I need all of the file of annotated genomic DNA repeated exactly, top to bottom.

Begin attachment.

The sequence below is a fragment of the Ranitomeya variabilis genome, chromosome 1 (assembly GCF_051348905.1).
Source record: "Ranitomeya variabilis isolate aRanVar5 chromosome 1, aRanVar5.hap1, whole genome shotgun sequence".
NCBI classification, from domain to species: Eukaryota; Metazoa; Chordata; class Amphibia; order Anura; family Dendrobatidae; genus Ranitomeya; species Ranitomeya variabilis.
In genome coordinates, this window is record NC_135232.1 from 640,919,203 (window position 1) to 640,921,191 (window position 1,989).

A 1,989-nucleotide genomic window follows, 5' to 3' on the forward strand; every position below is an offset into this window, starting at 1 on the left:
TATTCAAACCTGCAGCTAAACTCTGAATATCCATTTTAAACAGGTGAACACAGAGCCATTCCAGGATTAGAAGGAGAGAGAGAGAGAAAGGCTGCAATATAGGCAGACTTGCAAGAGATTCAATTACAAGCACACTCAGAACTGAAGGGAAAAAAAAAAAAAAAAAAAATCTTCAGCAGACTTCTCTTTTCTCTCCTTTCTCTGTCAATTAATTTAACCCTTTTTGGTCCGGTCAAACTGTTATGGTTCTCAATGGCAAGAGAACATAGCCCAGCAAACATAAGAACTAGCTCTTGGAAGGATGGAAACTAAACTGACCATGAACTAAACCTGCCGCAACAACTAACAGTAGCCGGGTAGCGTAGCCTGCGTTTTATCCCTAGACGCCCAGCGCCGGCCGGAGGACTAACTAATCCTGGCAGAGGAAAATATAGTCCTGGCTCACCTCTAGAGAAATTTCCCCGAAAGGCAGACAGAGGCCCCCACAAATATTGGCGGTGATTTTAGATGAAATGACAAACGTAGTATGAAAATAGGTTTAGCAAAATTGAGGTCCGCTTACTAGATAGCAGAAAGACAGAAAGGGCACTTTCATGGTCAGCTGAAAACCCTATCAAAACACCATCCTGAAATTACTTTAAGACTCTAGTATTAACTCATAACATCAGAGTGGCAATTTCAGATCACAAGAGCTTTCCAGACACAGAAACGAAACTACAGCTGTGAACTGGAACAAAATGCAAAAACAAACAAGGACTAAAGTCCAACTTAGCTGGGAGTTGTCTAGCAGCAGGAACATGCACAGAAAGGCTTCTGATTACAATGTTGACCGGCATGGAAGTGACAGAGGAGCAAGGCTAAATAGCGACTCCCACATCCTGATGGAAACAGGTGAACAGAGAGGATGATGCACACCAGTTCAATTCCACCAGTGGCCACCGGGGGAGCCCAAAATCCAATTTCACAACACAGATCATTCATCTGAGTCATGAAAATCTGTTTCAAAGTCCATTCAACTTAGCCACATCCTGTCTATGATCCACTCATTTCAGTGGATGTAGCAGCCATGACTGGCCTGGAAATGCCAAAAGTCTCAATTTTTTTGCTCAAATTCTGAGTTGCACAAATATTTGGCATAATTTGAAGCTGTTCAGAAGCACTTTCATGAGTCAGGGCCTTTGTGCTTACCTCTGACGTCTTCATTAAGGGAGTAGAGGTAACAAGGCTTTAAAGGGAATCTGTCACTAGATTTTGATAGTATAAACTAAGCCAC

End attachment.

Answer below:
The sequence below is a fragment of the Ranitomeya variabilis genome, chromosome 1 (assembly GCF_051348905.1).
Source record: "Ranitomeya variabilis isolate aRanVar5 chromosome 1, aRanVar5.hap1, whole genome shotgun sequence".
NCBI classification, from domain to species: Eukaryota; Metazoa; Chordata; class Amphibia; order Anura; family Dendrobatidae; genus Ranitomeya; species Ranitomeya variabilis.
In genome coordinates, this window is record NC_135232.1 from 640,919,203 (window position 1) to 640,921,191 (window position 1,989).

A 1,989-nucleotide genomic window follows, 5' to 3' on the forward strand; every position below is an offset into this window, starting at 1 on the left:
TATTCAAACCTGCAGCTAAACTCTGAATATCCATTTTAAACAGGTGAACACAGAGCCATTCCAGGATTAGAAGGAGAGAGAGAGAGAAAGGCTGCAATATAGGCAGACTTGCAAGAGATTCAATTACAAGCACACTCAGAACTGAAGGGAAAAAAAAAAAAAAAAAAAATCTTCAGCAGACTTCTCTTTTCTCTCCTTTCTCTGTCAATTAATTTAACCCTTTTTGGTCCGGTCAAACTGTTATGGTTCTCAATGGCAAGAGAACATAGCCCAGCAAACATAAGAACTAGCTCTTGGAAGGATGGAAACTAAACTGACCATGAACTAAACCTGCCGCAACAACTAACAGTAGCCGGGTAGCGTAGCCTGCGTTTTATCCCTAGACGCCCAGCGCCGGCCGGAGGACTAACTAATCCTGGCAGAGGAAAATATAGTCCTGGCTCACCTCTAGAGAAATTTCCCCGAAAGGCAGACAGAGGCCCCCACAAATATTGGCGGTGATTTTAGATGAAATGACAAACGTAGTATGAAAATAGGTTTAGCAAAATTGAGGTCCGCTTACTAGATAGCAGAAAGACAGAAAGGGCACTTTCATGGTCAGCTGAAAACCCTATCAAAACACCATCCTGAAATTACTTTAAGACTCTAGTATTAACTCATAACATCAGAGTGGCAATTTCAGATCACAAGAGCTTTCCAGACACAGAAACGAAACTACAGCTGTGAACTGGAACAAAATGCAAAAACAAACAAGGACTAAAGTCCAACTTAGCTGGGAGTTGTCTAGCAGCAGGAACATGCACAGAAAGGCTTCTGATTACAATGTTGACCGGCATGGAAGTGACAGAGGAGCAAGGCTAAATAGCGACTCCCACATCCTGATGGAAACAGGTGAACAGAGAGGATGATGCACACCAGTTCAATTCCACCAGTGGCCACCGGGGGAGCCCAAAATCCAATTTCACAACACAGATCATTCATCTGAGTCATGAAAATCTGTTTCAAAGTCCATTCAACTTAGCCACATCCTGTCTATGATCCACTCATTTCAGTGGATGTAGCAGCCATGACTGGCCTGGAAATGCCAAAAGTCTCAATTTTTTTGCTCAAATTCTGAGTTGCACAAATATTTGGCATAATTTGAAGCTGTTCAGAAGCACTTTCATGAGTCAGGGCCTTTGTGCTTACCTCTGACGTCTTCATTAAGGGAGTAGAGGTAACAAGGCTTTAAAGGGAATCTGTCACTAGATTTTGATAGTATAAACTAAGCCAC